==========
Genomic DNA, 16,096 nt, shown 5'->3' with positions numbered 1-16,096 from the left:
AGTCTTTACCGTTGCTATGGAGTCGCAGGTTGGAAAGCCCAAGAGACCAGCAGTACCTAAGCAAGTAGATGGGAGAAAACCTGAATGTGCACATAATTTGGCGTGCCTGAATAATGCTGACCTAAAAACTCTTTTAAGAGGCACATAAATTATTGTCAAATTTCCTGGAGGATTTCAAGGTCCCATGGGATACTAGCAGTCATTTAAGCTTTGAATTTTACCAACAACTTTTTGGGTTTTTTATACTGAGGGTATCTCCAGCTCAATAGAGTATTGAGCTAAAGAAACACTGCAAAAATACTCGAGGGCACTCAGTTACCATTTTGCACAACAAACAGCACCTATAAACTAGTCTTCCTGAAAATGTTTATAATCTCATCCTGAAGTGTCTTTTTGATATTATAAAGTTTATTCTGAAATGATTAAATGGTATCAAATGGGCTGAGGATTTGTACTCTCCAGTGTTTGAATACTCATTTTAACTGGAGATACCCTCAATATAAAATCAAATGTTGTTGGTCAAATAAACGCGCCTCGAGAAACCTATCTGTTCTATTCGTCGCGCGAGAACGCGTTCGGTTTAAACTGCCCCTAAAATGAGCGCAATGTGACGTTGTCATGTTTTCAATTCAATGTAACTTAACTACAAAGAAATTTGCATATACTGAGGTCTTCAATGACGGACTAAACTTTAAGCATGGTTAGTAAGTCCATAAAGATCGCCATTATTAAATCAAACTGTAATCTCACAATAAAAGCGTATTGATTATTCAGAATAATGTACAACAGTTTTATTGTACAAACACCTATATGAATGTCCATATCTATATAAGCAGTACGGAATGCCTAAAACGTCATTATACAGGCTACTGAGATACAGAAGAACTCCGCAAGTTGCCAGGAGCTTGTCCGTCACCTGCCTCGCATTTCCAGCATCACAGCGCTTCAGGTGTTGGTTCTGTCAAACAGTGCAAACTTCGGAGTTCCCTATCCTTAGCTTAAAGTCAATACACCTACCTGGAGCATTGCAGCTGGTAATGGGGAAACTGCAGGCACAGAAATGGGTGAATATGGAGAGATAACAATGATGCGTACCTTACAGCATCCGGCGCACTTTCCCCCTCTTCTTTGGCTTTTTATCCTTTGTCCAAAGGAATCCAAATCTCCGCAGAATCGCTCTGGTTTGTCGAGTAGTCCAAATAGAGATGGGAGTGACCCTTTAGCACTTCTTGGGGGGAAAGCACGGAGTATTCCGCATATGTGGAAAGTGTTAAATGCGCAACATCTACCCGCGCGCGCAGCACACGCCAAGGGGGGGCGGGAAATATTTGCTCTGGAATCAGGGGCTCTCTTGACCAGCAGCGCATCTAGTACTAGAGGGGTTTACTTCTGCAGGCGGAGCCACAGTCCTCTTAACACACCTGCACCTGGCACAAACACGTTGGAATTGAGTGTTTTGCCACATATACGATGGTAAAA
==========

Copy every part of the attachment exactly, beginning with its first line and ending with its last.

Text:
Genomic DNA, 16,096 nt, shown 5'->3' with positions numbered 1-16,096 from the left:
AGTCTTTACCGTTGCTATGGAGTCGCAGGTTGGAAAGCCCAAGAGACCAGCAGTACCTAAGCAAGTAGATGGGAGAAAACCTGAATGTGCACATAATTTGGCGTGCCTGAATAATGCTGACCTAAAAACTCTTTTAAGAGGCACATAAATTATTGTCAAATTTCCTGGAGGATTTCAAGGTCCCATGGGATACTAGCAGTCATTTAAGCTTTGAATTTTACCAACAACTTTTTGGGTTTTTTATACTGAGGGTATCTCCAGCTCAATAGAGTATTGAGCTAAAGAAACACTGCAAAAATACTCGAGGGCACTCAGTTACCATTTTGCACAACAAACAGCACCTATAAACTAGTCTTCCTGAAAATGTTTATAATCTCATCCTGAAGTGTCTTTTTGATATTATAAAGTTTATTCTGAAATGATTAAATGGTATCAAATGGGCTGAGGATTTGTACTCTCCAGTGTTTGAATACTCATTTTAACTGGAGATACCCTCAATATAAAATCAAATGTTGTTGGTCAAATAAACGCGCCTCGAGAAACCTATCTGTTCTATTCGTCGCGCGAGAACGCGTTCGGTTTAAACTGCCCCTAAAATGAGCGCAATGTGACGTTGTCATGTTTTCAATTCAATGTAACTTAACTACAAAGAAATTTGCATATACTGAGGTCTTCAATGACGGACTAAACTTTAAGCATGGTTAGTAAGTCCATAAAGATCGCCATTATTAAATCAAACTGTAATCTCACAATAAAAGCGTATTGATTATTCAGAATAATGTACAACAGTTTTATTGTACAAACACCTATATGAATGTCCATATCTATATAAGCAGTACGGAATGCCTAAAACGTCATTATACAGGCTACTGAGATACAGAAGAACTCCGCAAGTTGCCAGGAGCTTGTCCGTCACCTGCCTCGCATTTCCAGCATCACAGCGCTTCAGGTGTTGGTTCTGTCAAACAGTGCAAACTTCGGAGTTCCCTATCCTTAGCTTAAAGTCAATACACCTACCTGGAGCATTGCAGCTGGTAATGGGGAAACTGCAGGCACAGAAATGGGTGAATATGGAGAGATAACAATGATGCGTACCTTACAGCATCCGGCGCACTTTCCCCCTCTTCTTTGGCTTTTTATCCTTTGTCCAAAGGAATCCAAATCTCCGCAGAATCGCTCTGGTTTGTCGAGTAGTCCAAATAGAGATGGGAGTGACCCTTTAGCACTTCTTGGGGGGAAAGCACGGAGTATTCCGCATATGTGGAAAGTGTTAAATGCGCAACATCTACCCGCGCGCGCAGCACACGCCAAGGGGGGGCGGGAAATATTTGCTCTGGAATCAGGGGCTCTCTTGACCAGCAGCGCATCTAGTACTAGAGGGGTTTACTTCTGCAGGCGGAGCCACAGTCCTCTTAACACACCTGCACCTGGCACAAACACGTTGGAATTGAGTGTTTTGCCACATATACGATGGTAAAA